time getting "Rock-N-Roll" to weight. I carved out as much as I could
without affecting the axle grooves and wheels. I went back to weigh the
car and was down to 6.4 ounces -- still greatly overweight. I returned
home and started drilling out even more of the car and in my haste I hit
the axle groove. Rock-N-Roll would never race. I was crushed. I told
my son and he again was devastated. I called the race master to let him
know that we would not be able to get Rock-N-Roll to weight and that I
had broken the axle placement. He remembered that I had brought the
second car to the weigh-in and suggested that I bring it by to weigh
again to see if we could enter it. I stripped some of the top-side weights
off the car and shaved some more wood off of it so it would make weight.
Placed the car on the scale and it registered 5.05 ounces. The race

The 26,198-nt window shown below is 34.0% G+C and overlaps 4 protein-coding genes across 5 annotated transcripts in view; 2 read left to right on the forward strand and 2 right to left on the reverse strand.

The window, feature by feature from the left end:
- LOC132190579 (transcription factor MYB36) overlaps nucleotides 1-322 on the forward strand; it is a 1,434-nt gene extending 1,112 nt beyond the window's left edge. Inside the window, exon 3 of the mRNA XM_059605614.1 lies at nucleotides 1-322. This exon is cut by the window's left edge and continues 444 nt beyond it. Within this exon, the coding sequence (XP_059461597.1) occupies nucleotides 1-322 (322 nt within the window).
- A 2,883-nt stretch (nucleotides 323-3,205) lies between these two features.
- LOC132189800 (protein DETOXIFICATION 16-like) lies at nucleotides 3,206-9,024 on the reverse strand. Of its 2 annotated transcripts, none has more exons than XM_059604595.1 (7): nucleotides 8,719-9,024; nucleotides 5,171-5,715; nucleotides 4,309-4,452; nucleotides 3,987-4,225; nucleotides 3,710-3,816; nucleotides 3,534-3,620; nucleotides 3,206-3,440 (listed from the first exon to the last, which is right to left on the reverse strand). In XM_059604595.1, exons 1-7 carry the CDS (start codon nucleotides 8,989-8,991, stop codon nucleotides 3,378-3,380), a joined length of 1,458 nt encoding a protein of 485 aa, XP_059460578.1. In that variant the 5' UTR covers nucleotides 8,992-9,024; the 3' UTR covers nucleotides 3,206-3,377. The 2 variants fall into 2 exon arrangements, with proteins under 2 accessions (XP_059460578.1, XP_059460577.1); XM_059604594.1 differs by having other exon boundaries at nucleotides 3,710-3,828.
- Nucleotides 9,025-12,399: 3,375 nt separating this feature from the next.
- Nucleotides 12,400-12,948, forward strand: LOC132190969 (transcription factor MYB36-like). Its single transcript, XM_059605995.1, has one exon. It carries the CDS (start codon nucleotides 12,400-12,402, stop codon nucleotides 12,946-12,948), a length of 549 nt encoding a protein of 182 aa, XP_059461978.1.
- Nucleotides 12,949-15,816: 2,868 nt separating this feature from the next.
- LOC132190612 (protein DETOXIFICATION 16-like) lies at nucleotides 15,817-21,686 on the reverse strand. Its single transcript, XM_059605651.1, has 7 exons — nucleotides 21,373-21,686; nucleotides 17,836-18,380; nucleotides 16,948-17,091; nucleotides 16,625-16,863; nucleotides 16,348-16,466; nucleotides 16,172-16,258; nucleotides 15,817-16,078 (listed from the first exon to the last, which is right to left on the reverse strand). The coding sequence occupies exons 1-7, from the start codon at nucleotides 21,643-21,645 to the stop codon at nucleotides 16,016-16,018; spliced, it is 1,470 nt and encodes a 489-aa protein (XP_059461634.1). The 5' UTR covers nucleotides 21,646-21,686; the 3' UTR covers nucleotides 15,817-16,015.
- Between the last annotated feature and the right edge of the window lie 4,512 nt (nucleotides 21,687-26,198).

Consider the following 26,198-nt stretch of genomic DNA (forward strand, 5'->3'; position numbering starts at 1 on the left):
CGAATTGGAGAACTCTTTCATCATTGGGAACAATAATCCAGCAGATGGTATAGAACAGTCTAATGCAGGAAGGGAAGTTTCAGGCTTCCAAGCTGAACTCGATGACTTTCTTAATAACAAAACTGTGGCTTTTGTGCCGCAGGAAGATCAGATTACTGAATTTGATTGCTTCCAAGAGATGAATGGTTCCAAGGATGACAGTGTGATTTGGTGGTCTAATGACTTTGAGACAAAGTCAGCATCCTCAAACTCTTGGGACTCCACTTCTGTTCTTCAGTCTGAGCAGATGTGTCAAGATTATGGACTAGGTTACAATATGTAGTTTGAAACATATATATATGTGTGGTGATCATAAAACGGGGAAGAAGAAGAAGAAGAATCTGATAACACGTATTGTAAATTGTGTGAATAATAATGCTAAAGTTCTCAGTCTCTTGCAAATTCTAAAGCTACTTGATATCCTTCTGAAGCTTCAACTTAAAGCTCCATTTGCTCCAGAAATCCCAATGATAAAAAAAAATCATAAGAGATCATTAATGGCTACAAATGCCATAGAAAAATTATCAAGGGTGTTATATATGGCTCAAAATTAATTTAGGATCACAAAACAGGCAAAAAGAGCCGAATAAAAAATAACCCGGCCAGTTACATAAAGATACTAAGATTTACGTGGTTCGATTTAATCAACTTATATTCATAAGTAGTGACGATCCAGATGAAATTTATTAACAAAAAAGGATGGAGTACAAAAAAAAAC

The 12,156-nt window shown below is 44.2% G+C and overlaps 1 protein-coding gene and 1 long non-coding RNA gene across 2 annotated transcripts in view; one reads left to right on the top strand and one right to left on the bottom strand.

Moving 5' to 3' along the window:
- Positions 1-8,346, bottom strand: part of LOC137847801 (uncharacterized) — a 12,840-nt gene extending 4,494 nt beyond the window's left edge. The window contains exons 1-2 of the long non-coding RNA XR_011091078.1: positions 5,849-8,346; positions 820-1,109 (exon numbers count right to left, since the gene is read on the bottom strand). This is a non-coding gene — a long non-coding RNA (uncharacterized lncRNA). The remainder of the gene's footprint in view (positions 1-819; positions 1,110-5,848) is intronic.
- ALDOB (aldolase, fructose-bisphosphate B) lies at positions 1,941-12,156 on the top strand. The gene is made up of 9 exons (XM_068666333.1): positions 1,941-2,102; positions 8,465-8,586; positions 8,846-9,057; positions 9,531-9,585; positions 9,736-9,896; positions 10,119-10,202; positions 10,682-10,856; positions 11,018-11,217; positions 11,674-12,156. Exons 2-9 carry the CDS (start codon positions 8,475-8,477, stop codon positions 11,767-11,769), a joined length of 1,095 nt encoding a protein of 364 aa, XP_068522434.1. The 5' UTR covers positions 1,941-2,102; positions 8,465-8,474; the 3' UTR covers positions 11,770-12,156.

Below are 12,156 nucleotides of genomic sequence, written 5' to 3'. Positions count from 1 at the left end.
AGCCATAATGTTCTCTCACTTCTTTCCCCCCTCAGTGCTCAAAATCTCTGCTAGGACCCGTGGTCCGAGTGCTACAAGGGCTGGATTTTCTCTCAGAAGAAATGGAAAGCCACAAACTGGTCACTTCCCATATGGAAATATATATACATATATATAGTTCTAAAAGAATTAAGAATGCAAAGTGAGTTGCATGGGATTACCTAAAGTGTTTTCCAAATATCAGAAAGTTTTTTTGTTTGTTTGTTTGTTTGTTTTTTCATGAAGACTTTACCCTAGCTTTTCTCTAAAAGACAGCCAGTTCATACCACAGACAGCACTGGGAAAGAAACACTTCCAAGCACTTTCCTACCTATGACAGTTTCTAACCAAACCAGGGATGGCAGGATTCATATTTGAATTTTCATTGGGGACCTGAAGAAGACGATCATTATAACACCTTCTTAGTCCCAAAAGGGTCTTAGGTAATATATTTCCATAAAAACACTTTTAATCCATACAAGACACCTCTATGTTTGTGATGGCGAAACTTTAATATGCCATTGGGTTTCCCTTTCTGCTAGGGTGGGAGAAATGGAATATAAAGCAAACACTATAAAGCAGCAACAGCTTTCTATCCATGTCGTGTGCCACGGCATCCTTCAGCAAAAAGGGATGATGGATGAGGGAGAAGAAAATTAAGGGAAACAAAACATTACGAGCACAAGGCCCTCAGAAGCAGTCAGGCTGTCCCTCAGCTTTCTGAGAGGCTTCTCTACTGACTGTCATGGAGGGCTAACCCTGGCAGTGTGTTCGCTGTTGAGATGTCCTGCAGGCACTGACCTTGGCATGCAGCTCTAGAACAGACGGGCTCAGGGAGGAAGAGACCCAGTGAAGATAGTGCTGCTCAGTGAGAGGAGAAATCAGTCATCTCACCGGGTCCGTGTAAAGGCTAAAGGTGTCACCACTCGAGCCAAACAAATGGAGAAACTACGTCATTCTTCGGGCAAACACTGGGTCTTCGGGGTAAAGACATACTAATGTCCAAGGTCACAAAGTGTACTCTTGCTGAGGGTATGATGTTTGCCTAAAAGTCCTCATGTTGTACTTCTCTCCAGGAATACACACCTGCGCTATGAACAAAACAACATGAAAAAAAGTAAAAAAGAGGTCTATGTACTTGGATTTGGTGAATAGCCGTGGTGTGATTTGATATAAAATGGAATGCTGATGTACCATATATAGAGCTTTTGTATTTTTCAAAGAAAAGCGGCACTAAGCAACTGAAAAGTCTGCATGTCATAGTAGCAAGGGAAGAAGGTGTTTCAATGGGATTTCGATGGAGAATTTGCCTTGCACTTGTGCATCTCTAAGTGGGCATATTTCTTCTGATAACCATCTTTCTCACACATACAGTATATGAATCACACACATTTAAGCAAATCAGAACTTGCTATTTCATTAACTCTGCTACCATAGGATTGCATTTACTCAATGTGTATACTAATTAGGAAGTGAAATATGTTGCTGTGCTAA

master told me that I should take a little more weight off the car so I
could paint it and bring it to him in the morning.

For all his help and understanding, I volunteered to help with the setup
on Friday night, and assist in running the race on Saturday. I sanded
down the car again, re-painted it, and while the paint was drying spent
some extra time prepping the wheels and axles. We turned in Red
Racer on Friday with it weighing exactly 5.00 ounces

Friday I helped put the track together, and had brought what was left of
Rock-N-Roll to the school. The race master wanted to see how a heavy
car would run. So even with the damage to the wheelbase we ran it